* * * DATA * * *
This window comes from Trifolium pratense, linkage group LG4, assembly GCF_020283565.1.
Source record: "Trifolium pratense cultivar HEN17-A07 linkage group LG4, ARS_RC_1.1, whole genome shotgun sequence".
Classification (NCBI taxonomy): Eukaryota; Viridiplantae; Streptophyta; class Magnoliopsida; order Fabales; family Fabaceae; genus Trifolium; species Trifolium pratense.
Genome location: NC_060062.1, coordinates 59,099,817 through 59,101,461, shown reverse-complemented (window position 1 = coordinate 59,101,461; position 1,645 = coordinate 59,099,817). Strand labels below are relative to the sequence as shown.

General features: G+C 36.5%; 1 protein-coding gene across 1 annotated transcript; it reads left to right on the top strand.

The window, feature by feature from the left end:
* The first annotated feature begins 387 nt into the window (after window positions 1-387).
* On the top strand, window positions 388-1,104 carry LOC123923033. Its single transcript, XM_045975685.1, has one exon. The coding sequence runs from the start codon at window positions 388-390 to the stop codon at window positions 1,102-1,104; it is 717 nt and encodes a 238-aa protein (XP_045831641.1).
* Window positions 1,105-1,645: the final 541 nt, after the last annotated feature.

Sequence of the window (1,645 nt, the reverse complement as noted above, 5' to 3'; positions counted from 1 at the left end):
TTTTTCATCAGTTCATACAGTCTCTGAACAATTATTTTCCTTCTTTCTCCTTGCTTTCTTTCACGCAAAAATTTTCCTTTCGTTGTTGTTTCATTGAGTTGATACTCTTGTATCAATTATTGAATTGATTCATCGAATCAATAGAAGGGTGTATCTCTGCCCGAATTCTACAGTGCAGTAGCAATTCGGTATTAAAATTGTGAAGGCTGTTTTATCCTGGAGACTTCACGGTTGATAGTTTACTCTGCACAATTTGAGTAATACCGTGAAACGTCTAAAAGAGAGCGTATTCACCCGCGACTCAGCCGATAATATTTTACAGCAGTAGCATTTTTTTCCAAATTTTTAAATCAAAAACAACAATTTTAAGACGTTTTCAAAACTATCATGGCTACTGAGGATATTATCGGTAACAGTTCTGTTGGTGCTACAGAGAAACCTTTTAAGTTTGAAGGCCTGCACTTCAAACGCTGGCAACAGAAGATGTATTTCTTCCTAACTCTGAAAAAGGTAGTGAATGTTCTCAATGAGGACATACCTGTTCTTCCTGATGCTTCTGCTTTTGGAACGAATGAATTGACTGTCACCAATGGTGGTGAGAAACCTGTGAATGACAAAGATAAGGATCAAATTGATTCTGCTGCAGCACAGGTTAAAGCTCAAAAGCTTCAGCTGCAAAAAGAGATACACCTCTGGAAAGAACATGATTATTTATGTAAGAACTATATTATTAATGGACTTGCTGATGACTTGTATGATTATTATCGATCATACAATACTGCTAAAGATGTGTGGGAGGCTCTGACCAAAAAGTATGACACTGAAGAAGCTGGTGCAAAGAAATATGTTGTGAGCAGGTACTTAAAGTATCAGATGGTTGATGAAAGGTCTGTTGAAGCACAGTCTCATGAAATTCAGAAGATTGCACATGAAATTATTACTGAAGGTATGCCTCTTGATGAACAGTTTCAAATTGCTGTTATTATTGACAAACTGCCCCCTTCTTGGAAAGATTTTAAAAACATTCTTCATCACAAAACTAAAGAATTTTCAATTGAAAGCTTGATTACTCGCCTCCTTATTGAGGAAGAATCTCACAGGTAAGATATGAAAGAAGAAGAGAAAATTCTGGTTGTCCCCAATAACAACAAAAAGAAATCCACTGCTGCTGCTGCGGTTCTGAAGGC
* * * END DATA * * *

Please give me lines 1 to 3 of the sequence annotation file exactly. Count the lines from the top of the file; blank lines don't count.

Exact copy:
This window comes from Trifolium pratense, linkage group LG4, assembly GCF_020283565.1.
Source record: "Trifolium pratense cultivar HEN17-A07 linkage group LG4, ARS_RC_1.1, whole genome shotgun sequence".
Classification (NCBI taxonomy): Eukaryota; Viridiplantae; Streptophyta; class Magnoliopsida; order Fabales; family Fabaceae; genus Trifolium; species Trifolium pratense.